Thursday, April 14, 2011

Literary Mad Men

It's taken a while, but finally I've watched all Mad Men episodes to date. From the start of the series, it's been impossible not to notice what these wonderfully culturally literate (it is advertising, after all) characters were reading.

I've tried to keep a list of those books that were directly discussed or in the hands of readers. In chronological occurrence of their mention:

  • Lawrence, DH: Lady Chatterley's Lover (S01e03)
  • Jaffe, Rona: The Best of Everything (S01e06)
  • Uris, Leon: Exodus (S01e06)
  • Rand, Ayn: Atlas Shrugged (S01e08, but with several mentions)
  • O'Hara, Frank: Meditations in an Emergency (S02e01)
  • Fitzgerald, F Scott: Babylon Revisited and Other Stories (S02e04)
  • Forester, CS: Horatio Hornblower (S02e08)
  • Porter, Katherine Anne: Ship of Fools (S02e09)
  • Faulkner, William: The Sound and the Fury (S02e11)
  • Gibbon, Edward: Decline and Fall of the Roman Empire (S03e03)
  • Ogilvy, David: Confessions of an Advertising Man (S03e06)
  • Twain, Mark: Tom Sawyer (S03e06)
  • Hilton, Conrad: Be My Guest, Autobiography of Conrad Hilton (S03e07)
  • McCarthy, Mary: The Group (S03e10)
  • Benedict, Ruth: The Chrysanthemum and the Sword: Patterns of Japanese Culture (S04e05)
  • Keene, Carolyn: The Clue of the Black Keys (S04e09)
  • Berne, Eric: Games People Play: The Psychology of Human Relationships (S04e10)
  • Le CarrĂ©, John: The Spy Who Came in from the Cold (S04e13)

Of course, there have been countless literary allusions throughout the series. TS Eliot's The Hollow Men was recited. A reference to The Man in the Gray Flannel Suit (Sloan Wilson) is as much a cultural touchstone as it has to do with any novel. Moby Dick. I can't help but think of The Bell Jar when you mention the summer the Rosenbergs were executed, but very likely that's the sort of reference that wasn't necessarily intended.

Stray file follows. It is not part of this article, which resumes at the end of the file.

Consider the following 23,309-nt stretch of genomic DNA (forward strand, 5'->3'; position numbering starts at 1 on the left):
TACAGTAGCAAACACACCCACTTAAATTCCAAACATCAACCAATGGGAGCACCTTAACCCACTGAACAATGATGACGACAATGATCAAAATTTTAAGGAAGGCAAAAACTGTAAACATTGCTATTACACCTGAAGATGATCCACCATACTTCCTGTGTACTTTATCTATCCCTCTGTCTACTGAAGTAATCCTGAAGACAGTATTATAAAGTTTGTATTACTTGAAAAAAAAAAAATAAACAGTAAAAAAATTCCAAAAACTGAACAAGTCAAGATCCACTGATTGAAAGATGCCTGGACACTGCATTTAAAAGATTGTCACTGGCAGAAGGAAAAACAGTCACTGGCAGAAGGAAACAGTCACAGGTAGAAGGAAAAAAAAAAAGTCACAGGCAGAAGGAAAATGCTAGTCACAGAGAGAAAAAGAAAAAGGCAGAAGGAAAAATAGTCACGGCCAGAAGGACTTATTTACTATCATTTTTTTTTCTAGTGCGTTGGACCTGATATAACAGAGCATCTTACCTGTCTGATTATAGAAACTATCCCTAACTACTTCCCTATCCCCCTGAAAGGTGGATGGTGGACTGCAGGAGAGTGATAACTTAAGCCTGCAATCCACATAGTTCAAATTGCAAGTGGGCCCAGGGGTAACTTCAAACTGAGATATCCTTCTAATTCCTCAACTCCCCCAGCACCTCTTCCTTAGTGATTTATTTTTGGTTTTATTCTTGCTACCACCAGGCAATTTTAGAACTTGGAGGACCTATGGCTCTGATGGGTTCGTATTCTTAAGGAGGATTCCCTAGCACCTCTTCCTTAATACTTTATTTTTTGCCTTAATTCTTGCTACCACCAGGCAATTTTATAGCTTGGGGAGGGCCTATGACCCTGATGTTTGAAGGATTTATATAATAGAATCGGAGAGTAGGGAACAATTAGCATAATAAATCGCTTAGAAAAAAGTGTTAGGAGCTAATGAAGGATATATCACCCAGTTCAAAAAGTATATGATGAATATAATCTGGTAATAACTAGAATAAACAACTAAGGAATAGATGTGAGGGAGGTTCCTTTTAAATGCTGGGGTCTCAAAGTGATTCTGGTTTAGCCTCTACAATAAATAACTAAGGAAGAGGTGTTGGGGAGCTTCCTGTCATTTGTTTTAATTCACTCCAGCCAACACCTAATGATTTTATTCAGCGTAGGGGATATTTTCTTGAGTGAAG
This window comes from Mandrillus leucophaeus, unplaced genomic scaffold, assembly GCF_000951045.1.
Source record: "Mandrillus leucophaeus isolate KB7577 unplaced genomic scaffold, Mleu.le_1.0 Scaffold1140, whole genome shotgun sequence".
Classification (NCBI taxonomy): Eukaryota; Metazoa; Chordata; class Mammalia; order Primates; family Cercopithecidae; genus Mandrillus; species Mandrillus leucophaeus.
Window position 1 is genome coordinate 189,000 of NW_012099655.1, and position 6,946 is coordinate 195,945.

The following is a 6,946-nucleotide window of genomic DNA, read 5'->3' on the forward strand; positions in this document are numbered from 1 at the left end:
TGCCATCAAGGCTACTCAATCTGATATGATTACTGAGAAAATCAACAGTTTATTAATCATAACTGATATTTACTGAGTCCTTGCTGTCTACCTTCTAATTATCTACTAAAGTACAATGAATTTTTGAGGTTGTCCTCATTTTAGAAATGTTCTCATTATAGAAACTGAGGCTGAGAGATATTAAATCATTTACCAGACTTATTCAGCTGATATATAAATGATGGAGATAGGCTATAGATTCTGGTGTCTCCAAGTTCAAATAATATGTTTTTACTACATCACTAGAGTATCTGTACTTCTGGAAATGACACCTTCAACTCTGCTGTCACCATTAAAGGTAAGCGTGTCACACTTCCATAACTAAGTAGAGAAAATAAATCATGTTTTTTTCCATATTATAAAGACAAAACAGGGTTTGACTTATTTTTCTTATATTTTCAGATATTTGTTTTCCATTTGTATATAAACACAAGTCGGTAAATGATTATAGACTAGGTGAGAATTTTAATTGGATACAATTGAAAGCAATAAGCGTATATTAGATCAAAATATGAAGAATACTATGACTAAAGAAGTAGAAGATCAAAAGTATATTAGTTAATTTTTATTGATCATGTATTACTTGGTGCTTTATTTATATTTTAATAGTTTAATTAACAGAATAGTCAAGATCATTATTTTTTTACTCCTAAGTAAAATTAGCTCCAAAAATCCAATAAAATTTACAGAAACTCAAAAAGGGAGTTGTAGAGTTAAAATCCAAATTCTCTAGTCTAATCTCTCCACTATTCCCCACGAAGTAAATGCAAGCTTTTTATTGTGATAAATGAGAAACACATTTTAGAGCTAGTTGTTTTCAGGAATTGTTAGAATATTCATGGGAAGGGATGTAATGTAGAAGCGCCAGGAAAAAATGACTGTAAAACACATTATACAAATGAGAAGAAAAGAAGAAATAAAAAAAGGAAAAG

I've read only a few of those listed, some of them many years ago, but on watching some episodes, I have been inspired to directly seek out some titles, particularly since they are not merely props but have direct bearing on the plot or characters at issue. I know I'm not the only one to be reading up. Frank O'Hara's rediscovery has been widely noted.

Similarly, according to NPR, "Interest in Rand and her philosophy is on the upswing. Since the 2008 presidential election, according to Brook, the novel Atlas Shrugged has sold more than 1 million copies, far more than in any similar period in the book's 54-year history." While this is linked to the rising popularity of the Tea Party, no doubt sales for this particular novel were boosted by its exposure on Mad Men.

But I think my favourite book sighting, late in season 4, is the Nancy Drew mystery in Sally Draper's hands. We've seen the books in the house she grew up in; it should come as no surprise that Sally too should find escape in a good book. Reminds me a little of my own young self, visiting my dad's office and being told to sit quietly — I'd read. Though I can't recall it specifically, I'm sure I read The Clue of the Black Keys — I read them all. I'll be sure to dig this one out of the box in my mom's basement as soon as the opportunity presents itself.

Have you been reading along with the Mad Men?
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